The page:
Home insurance covers disasters both big and small — from burst pipes to tornadoes to house fires. However, your policy won’t cover flood or earthquake damage.
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In 2020, natural disasters caused $74.4 billion in insured property damage, an 88% increase over the previous year.  As hurricanes and wildfires continue to get more destructive in the U.S., it’s especially important to make sure you’re properly covered with the right type of insurance. Homeowners insurance covers many different types of disasters, both natural, like a tornado, and human-caused ones, like an electrical fire.
However, not all disasters are covered by homeowners insurance. In this guide, we’ll discuss when your homeowners insurance can help you after a disaster, and when you may need additional coverage.
Homeowners insurance protects your home and personal property if they’re damaged or destroyed by a covered disaster, like hurricane or tornado winds or a wildfire
You should have enough dwelling coverage to cover the cost of fully rebuilding your home if it is destroyed
Certain disasters are not covered by standard home insurance, like floods and earthquakes. You can either add coverage or purchase separate policies for those disasters
Depending on what state you live in, you may need to pay a separate deductible for wind, hail, and tropical storm damage
Home insurance can help pay to repair or replace your home, personal belongings, and other structures on your property (like a gazebo or detached garage) if they are damaged or destroyed by a disaster that’s covered by your policy. Your policy can also pay for additional living expenses — like hotel stays and restaurant meals — if you’re temporarily displaced from your home while it’s being repaired.
You should make sure that your dwelling coverage limit (the coverage that insures the structure of your home) is equal to its replacement cost, which is the amount it would cost to fully rebuild your house after a disaster. Depending on how at risk you are for a disaster, you should also make sure your personal property is covered for its full value.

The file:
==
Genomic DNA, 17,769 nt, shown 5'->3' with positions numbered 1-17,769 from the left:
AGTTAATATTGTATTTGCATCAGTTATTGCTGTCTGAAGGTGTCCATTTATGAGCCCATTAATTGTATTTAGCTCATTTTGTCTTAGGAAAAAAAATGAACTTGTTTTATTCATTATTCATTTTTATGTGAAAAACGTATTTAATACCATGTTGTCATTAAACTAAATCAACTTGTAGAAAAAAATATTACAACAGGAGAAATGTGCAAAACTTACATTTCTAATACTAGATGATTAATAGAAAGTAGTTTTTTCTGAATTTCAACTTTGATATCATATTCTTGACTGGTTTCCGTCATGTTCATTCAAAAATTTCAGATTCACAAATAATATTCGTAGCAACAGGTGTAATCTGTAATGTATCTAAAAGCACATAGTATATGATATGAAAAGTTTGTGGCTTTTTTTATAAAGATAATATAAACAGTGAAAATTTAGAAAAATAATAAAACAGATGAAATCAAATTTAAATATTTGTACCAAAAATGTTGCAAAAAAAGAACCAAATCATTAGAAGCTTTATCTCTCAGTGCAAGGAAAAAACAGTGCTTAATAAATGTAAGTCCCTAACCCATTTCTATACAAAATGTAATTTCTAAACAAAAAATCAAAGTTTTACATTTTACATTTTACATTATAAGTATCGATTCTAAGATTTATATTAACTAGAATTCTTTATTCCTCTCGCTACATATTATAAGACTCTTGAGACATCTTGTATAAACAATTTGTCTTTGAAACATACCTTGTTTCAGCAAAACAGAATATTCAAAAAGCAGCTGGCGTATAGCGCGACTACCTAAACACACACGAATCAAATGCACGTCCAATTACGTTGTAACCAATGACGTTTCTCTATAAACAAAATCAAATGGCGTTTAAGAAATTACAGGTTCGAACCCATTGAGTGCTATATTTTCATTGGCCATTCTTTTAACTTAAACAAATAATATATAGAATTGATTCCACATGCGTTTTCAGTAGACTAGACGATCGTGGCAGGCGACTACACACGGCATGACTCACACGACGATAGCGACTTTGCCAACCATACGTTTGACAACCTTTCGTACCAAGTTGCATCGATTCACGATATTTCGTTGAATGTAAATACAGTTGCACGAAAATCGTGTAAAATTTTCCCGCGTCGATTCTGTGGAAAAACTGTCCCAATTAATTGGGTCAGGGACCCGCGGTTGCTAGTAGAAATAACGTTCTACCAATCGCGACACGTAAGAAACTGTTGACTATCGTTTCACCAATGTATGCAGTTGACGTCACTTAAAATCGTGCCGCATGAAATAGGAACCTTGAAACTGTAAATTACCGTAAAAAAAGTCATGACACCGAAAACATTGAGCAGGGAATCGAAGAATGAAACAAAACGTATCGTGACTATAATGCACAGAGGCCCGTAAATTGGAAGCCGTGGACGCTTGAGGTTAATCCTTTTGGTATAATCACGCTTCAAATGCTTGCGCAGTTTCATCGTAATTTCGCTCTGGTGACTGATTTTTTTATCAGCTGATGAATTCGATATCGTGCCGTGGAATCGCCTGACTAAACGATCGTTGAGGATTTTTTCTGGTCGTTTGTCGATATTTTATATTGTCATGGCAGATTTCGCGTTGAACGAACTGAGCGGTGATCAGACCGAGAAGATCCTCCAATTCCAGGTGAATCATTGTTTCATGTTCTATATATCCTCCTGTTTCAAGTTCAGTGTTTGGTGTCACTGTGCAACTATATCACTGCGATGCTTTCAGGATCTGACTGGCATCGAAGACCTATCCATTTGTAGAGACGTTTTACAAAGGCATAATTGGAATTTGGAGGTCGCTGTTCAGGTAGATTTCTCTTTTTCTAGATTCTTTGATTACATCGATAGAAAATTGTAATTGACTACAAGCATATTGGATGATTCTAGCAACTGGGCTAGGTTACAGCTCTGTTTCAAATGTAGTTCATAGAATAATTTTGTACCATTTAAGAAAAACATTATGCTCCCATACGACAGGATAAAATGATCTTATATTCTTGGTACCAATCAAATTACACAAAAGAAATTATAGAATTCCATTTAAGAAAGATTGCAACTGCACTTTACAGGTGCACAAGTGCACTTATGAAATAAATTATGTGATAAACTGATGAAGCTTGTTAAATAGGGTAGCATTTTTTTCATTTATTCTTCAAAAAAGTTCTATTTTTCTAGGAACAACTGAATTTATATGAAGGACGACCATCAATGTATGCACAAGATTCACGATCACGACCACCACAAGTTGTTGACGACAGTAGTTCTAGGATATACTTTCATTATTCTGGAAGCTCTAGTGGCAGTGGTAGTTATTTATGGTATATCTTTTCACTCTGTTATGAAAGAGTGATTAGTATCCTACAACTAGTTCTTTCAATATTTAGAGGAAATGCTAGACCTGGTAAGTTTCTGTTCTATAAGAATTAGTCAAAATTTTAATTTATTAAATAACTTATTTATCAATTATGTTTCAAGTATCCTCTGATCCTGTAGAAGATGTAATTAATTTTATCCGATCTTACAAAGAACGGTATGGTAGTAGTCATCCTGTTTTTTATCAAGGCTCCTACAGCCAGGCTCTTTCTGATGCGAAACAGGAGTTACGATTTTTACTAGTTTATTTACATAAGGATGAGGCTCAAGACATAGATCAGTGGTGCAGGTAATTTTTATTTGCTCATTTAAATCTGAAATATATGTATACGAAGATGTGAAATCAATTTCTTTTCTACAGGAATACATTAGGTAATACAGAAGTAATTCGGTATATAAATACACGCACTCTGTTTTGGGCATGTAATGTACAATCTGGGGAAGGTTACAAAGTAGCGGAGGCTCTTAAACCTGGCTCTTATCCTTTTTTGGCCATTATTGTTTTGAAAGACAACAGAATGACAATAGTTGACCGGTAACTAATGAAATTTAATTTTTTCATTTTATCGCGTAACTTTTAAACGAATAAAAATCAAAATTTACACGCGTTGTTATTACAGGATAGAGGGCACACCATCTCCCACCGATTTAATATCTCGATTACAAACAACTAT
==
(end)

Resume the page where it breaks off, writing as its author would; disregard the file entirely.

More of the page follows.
Depending on where you live, your home insurance may require you to pay more out of pocket expenses if your house is damaged by hurricane winds. Below are the different disasters covered by home insurance and coverage considerations that you’ll need to keep in mind.
Home insurance covers the structure of your home and your belongings if they’re damaged by fire and smoke, like if you accidentally set your kitchen on fire while cooking and burn a section of your house down.
Home insurance typically protects you from wildfires as well, however if you live in a high-risk fire area, like certain parts of California, it may be more difficult to find coverage. If you can’t find adequate coverage where you live, you may be able to purchase insurance through a FAIR (Fair Access to Insurance Requirements) Plan, which is a last resort coverage option offered through your state.
Learn more about wildfires and insurance here.
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Wind damage caused by tornadoes are covered by homeowners insurance, as are the damages associated with it, like hail, wind-driven rain, and fallen trees. That said, it’s common for insurers in tornado-prone states, like those located in the Tornado Alley region, to require a separate wind and hail deductible that you’ll have to pay before insurance covers the cost of tornado damage. Wind and hail deductibles are generally anywhere from 1% to 10% of your dwelling coverage limit. Some insurers may give you the option to exclude wind and hail damage from your policy altogether if you want to keep costs down, but keep in mind that means you won’t be covered from any type of wind or hail damage if you choose to do this.